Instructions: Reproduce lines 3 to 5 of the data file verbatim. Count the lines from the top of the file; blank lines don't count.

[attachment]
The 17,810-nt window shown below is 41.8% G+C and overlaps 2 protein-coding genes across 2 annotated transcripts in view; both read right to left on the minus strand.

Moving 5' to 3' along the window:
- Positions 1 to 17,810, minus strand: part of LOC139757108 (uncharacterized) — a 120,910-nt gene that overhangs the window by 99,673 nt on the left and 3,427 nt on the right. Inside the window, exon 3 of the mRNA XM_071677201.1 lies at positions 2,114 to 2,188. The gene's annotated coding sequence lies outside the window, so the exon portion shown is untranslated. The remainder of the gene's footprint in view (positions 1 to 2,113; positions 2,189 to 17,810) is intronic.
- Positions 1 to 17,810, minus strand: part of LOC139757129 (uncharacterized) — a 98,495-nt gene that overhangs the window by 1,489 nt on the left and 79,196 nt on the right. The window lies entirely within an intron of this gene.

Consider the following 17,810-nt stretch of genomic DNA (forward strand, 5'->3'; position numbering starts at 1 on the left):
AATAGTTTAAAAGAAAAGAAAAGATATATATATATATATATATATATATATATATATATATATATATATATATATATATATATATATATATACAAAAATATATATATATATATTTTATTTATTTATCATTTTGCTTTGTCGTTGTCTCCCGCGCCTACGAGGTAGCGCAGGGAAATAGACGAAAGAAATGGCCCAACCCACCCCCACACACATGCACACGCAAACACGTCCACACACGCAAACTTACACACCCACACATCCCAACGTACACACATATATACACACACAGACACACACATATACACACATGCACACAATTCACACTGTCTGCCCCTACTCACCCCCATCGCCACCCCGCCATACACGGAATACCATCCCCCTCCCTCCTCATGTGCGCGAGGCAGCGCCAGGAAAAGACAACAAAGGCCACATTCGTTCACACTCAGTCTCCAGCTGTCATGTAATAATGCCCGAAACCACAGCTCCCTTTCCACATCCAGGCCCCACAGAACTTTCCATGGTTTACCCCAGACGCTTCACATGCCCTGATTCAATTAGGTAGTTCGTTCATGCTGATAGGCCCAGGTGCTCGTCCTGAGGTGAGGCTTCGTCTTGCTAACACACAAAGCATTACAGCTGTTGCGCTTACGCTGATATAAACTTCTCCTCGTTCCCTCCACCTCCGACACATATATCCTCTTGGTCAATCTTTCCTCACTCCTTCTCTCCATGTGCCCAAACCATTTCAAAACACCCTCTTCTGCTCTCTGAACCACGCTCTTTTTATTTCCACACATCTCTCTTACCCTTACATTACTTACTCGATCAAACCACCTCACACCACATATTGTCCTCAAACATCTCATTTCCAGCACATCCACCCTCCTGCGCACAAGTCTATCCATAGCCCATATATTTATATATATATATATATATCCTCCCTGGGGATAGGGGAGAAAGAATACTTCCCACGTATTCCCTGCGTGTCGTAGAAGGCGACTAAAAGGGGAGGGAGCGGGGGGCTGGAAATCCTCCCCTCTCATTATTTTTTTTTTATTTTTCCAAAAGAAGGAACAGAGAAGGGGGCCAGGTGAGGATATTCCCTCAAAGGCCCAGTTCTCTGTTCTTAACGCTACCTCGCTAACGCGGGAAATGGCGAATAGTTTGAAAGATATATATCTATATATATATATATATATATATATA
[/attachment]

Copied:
- Positions 1 to 17,810, minus strand: part of LOC139757108 (uncharacterized) — a 120,910-nt gene that overhangs the window by 99,673 nt on the left and 3,427 nt on the right. Inside the window, exon 3 of the mRNA XM_071677201.1 lies at positions 2,114 to 2,188. The gene's annotated coding sequence lies outside the window, so the exon portion shown is untranslated. The remainder of the gene's footprint in view (positions 1 to 2,113; positions 2,189 to 17,810) is intronic.
- Positions 1 to 17,810, minus strand: part of LOC139757129 (uncharacterized) — a 98,495-nt gene that overhangs the window by 1,489 nt on the left and 79,196 nt on the right. The window lies entirely within an intron of this gene.

Consider the following 17,810-nt stretch of genomic DNA (forward strand, 5'->3'; position numbering starts at 1 on the left):